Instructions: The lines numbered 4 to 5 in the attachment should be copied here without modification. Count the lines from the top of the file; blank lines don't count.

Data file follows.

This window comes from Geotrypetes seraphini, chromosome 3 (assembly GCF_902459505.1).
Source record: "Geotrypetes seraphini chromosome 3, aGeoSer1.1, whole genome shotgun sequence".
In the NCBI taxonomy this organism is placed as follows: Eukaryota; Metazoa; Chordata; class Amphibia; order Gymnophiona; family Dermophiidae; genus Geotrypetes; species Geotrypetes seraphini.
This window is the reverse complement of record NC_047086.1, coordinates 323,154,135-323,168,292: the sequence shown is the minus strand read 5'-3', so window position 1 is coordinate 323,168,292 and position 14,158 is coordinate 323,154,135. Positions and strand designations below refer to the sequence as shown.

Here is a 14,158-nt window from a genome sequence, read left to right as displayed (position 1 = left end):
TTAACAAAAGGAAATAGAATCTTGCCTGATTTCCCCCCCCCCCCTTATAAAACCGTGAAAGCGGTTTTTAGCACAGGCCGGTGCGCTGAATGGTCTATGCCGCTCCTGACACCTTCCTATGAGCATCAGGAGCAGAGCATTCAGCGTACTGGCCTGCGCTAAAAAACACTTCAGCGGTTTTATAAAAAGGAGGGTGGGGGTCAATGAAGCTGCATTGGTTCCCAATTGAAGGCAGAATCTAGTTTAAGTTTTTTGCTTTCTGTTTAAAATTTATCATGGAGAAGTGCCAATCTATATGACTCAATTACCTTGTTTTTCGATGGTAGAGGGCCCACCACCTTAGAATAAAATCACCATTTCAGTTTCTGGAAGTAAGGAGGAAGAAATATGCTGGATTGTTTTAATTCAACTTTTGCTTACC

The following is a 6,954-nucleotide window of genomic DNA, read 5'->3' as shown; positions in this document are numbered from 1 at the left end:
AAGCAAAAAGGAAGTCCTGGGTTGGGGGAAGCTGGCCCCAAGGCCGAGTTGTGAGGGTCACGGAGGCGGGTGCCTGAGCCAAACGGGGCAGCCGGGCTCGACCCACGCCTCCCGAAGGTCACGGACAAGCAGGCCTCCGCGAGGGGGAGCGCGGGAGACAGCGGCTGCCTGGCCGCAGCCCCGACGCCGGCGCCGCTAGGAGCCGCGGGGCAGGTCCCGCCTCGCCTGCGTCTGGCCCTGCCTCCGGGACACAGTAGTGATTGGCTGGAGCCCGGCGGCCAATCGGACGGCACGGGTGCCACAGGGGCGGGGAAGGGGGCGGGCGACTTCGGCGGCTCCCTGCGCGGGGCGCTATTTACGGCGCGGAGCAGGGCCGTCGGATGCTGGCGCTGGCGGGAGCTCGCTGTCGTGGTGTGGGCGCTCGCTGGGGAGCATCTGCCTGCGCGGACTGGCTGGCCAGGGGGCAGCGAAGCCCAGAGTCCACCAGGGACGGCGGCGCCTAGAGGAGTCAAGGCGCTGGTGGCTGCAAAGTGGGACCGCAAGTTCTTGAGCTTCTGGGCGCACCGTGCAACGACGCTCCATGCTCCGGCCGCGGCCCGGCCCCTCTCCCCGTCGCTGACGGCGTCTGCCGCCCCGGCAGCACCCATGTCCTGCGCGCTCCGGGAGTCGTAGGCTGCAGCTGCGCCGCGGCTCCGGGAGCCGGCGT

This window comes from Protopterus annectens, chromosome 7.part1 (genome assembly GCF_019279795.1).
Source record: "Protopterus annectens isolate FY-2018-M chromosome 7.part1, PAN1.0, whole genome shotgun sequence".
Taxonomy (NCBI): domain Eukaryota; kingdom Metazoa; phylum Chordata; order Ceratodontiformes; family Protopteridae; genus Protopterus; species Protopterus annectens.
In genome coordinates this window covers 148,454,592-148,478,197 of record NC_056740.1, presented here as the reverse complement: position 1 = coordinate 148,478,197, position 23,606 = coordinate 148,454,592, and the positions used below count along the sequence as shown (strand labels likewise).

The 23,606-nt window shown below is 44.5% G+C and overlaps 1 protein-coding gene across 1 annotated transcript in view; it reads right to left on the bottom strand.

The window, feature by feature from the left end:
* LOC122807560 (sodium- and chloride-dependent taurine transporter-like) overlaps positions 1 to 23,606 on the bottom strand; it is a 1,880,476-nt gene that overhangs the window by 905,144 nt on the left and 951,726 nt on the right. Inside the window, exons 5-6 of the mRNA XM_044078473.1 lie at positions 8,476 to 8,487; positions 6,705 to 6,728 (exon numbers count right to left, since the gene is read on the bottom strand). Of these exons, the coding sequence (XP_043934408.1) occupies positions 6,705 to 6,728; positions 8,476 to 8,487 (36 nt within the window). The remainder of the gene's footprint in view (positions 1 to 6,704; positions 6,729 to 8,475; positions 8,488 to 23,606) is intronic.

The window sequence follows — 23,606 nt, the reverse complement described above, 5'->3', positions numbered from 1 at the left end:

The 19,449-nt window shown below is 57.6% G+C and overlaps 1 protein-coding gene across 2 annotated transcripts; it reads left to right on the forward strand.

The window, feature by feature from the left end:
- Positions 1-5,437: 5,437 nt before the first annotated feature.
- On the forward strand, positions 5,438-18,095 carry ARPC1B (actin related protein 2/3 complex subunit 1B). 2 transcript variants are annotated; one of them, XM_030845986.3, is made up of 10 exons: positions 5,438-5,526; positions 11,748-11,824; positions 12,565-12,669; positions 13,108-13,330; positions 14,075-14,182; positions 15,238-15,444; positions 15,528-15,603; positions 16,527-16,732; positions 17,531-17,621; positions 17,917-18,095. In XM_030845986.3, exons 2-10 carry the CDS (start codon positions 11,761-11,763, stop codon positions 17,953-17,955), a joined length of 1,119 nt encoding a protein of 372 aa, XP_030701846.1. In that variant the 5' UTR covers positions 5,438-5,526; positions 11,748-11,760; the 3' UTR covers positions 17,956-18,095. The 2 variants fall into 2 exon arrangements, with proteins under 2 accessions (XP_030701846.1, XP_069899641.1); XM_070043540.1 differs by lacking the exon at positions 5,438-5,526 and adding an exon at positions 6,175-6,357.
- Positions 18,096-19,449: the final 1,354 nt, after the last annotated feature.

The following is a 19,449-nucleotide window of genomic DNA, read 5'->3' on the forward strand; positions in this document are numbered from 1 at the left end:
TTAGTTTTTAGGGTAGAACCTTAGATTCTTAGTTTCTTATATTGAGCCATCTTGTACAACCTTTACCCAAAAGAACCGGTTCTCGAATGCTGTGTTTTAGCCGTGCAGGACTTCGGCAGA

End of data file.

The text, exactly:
This window is the reverse complement of record NC_047086.1, coordinates 323,154,135-323,168,292: the sequence shown is the minus strand read 5'-3', so window position 1 is coordinate 323,168,292 and position 14,158 is coordinate 323,154,135. Positions and strand designations below refer to the sequence as shown.

Here is a 14,158-nt window from a genome sequence, read left to right as displayed (position 1 = left end):